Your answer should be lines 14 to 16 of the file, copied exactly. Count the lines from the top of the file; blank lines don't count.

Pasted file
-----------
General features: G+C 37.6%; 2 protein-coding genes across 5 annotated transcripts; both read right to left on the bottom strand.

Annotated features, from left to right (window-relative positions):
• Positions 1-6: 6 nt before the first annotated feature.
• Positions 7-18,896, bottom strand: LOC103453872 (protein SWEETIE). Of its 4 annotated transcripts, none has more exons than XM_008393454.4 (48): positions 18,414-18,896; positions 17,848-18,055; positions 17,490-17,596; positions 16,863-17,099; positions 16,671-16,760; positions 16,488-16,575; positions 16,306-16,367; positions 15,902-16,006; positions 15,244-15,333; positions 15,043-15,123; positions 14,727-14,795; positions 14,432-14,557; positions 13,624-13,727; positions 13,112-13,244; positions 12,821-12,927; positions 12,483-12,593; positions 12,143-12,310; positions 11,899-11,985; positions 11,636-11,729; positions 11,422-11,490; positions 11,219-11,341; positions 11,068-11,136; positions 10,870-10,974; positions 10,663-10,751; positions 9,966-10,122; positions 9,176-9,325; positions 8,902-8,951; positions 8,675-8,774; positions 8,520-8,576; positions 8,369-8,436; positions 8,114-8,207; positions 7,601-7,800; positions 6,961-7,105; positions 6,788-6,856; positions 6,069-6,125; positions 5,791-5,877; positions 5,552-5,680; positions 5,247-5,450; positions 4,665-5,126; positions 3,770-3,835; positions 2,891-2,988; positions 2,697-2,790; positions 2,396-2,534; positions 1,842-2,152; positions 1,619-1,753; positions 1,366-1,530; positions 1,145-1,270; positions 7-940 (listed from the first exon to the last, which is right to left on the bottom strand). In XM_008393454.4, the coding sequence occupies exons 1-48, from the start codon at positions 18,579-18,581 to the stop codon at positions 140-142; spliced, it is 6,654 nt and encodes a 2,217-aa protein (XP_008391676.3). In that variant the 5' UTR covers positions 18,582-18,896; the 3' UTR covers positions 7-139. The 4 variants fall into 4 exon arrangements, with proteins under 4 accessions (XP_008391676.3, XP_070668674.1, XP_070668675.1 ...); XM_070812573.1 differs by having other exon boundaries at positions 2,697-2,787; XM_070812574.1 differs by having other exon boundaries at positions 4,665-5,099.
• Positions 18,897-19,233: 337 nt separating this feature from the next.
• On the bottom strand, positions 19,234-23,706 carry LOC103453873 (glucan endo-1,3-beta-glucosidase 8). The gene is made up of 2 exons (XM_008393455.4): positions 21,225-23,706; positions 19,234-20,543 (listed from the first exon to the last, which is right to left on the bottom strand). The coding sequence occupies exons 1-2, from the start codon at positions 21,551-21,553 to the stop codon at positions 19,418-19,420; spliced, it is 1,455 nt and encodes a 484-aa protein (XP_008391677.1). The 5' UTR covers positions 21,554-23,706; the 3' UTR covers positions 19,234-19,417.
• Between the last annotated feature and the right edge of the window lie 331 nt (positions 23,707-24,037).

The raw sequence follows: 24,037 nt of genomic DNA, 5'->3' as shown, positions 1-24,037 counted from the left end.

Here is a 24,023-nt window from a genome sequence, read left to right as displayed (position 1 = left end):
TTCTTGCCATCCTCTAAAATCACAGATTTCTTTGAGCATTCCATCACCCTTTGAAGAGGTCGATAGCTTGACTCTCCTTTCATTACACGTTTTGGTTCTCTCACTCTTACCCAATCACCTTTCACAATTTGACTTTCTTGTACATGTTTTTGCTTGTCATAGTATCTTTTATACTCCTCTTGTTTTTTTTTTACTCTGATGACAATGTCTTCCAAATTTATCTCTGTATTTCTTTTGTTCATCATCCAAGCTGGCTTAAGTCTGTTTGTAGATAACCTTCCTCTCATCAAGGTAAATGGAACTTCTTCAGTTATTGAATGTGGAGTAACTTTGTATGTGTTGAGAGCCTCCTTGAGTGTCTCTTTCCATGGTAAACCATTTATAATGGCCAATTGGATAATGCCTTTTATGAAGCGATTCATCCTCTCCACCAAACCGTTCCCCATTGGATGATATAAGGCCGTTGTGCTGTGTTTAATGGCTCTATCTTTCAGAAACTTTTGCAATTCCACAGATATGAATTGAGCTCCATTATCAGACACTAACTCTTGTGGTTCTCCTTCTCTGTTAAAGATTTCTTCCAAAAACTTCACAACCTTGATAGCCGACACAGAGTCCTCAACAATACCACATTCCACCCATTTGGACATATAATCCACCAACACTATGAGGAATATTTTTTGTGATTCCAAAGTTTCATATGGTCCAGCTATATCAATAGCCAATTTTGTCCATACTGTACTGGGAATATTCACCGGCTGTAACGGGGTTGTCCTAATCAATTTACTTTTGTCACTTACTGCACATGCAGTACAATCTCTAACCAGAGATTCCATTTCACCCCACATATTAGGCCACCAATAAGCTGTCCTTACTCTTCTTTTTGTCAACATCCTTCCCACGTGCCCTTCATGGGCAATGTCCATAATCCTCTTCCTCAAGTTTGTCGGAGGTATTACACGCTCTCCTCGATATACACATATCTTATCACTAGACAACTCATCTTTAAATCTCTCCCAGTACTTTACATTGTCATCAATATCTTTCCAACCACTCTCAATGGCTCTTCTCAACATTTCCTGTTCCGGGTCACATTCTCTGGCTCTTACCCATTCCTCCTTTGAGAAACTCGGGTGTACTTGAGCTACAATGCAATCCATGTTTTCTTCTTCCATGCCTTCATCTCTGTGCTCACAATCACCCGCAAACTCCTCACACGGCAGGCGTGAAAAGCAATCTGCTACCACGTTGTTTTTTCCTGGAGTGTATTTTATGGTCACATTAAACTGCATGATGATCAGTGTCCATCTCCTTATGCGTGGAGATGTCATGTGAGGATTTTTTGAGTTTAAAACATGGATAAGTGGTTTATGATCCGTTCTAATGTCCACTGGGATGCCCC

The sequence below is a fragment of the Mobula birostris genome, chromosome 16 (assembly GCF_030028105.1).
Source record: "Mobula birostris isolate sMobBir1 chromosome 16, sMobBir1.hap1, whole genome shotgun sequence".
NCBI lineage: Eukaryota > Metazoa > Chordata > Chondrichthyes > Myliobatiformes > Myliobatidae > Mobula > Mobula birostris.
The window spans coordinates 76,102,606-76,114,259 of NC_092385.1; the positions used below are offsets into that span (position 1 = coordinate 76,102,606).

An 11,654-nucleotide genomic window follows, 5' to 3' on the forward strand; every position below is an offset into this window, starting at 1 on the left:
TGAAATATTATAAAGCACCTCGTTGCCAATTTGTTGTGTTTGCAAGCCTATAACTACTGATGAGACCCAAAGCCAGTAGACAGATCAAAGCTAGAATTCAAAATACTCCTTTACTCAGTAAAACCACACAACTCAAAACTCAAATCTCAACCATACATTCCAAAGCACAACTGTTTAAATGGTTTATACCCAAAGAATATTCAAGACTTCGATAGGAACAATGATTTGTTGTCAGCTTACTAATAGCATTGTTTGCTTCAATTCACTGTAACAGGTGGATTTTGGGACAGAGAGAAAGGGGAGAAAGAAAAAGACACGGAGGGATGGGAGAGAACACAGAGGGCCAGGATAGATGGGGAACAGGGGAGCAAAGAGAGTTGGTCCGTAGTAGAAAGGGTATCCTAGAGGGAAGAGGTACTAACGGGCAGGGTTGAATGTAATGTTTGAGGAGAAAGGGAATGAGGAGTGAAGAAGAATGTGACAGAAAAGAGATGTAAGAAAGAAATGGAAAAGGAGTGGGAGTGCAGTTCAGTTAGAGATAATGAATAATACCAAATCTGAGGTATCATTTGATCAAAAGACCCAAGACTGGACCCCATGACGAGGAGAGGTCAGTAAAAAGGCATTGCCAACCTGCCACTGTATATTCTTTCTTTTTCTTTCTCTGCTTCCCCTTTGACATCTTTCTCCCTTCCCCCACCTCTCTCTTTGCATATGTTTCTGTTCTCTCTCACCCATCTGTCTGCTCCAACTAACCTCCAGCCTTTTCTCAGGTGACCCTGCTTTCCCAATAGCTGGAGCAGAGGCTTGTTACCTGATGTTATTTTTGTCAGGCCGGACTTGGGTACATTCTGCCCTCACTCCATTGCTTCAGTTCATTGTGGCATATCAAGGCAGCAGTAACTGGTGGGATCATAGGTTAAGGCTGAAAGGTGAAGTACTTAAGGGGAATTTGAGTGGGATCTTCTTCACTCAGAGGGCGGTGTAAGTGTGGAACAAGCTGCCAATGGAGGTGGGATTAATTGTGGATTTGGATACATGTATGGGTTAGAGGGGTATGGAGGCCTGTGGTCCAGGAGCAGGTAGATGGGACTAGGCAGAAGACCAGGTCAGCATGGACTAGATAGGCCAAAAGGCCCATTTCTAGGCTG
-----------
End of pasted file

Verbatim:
The window spans coordinates 76,102,606-76,114,259 of NC_092385.1; the positions used below are offsets into that span (position 1 = coordinate 76,102,606).

An 11,654-nucleotide genomic window follows, 5' to 3' on the forward strand; every position below is an offset into this window, starting at 1 on the left:
TGAAATATTATAAAGCACCTCGTTGCCAATTTGTTGTGTTTGCAAGCCTATAACTACTGATGAGACCCAAAGCCAGTAGACAGATCAAAGCTAGAATTCAAAATACTCCTTTACTCAGTAAAACCACACAACTCAAAACTCAAATCTCAACCATACATTCCAAAGCACAACTGTTTAAATGGTTTATACCCAAAGAATATTCAAGACTTCGATAGGAACAATGATTTGTTGTCAGCTTACTAATAGCATTGTTTGCTTCAATTCACTGTAACAGGTGGATTTTGGGACAGAGAGAAAGGGGAGAAAGAAAAAGACACGGAGGGATGGGAGAGAACACAGAGGGCCAGGATAGATGGGGAACAGGGGAGCAAAGAGAGTTGGTCCGTAGTAGAAAGGGTATCCTAGAGGGAAGAGGTACTAACGGGCAGGGTTGAATGTAATGTTTGAGGAGAAAGGGAATGAGGAGTGAAGAAGAATGTGACAGAAAAGAGATGTAAGAAAGAAATGGAAAAGGAGTGGGAGTGCAGTTCAGTTAGAGATAATGAATAATACCAAATCTGAGGTATCATTTGATCAAAAGACCCAAGACTGGACCCCATGACGAGGAGAGGTCAGTAAAAAGGCATTGCCAACCTGCCACTGTATATTCTTTCTTTTTCTTTCTCTGCTTCCCCTTTGACATCTTTCTCCCTTCCCCCACCTCTCTCTTTGCATATGTTTCTGTTCTCTCTCACCCATCTGTCTGCTCCAACTAACCTCCAGCCTTTTCTCAGGTGACCCTGCTTTCCCAATAGCTGGAGCAGAGGCTTGTTACCTGATGTTATTTTTGTCAGGCCGGACTTGGGTACATTCTGCCCTCACTCCATTGCTTCAGTTCATTGTGGCATATCAAGGCAGCAGTAACTGGTGGGATCATAGGTTAAGGCTGAAAGGTGAAGTACTTAAGGGGAATTTGAGTGGGATCTTCTTCACTCAGAGGGCGGTGTAAGTGTGGAACAAGCTGCCAATGGAGGTGGGATTAATTGTGGATTTGGATACATGTATGGGTTAGAGGGGTATGGAGGCCTGTGGTCCAGGAGCAGGTAGATGGGACTAGGCAGAAGACCAGGTCAGCATGGACTAGATAGGCCAAAAGGCCCATTTCTAGGCTG